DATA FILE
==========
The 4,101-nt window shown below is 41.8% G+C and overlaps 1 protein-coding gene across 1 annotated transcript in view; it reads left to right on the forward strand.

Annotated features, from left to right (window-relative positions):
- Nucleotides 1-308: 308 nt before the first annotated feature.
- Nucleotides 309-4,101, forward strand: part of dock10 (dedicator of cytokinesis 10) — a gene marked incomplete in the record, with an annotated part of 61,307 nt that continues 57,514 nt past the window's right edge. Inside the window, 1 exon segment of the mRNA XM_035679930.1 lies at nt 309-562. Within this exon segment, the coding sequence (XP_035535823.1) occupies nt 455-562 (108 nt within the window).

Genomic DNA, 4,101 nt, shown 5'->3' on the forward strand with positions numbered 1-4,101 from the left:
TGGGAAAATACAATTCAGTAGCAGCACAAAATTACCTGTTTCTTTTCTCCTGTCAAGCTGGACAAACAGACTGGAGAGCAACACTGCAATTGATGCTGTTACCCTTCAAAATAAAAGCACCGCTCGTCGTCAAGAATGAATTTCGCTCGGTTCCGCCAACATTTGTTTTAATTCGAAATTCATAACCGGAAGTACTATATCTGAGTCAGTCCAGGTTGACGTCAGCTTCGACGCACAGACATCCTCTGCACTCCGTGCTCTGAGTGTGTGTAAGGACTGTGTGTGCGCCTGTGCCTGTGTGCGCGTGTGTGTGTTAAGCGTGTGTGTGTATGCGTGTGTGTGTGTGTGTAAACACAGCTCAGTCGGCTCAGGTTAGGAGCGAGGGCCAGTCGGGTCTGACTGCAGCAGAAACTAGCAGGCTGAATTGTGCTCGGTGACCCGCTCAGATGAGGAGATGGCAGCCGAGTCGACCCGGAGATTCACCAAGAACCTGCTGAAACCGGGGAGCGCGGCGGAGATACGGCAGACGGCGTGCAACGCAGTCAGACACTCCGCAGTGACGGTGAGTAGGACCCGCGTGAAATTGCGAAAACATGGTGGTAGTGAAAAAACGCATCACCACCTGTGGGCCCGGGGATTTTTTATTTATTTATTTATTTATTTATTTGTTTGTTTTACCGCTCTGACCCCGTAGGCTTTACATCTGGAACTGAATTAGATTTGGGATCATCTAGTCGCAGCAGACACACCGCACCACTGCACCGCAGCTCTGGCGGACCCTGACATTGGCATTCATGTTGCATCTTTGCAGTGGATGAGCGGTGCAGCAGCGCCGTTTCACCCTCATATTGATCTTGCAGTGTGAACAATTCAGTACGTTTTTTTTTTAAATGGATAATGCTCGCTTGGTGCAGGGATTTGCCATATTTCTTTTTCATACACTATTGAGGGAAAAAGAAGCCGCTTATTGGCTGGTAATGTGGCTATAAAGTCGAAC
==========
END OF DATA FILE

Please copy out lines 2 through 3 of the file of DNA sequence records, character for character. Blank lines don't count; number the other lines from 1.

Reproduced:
Annotated features, from left to right (window-relative positions):
- Nucleotides 1-308: 308 nt before the first annotated feature.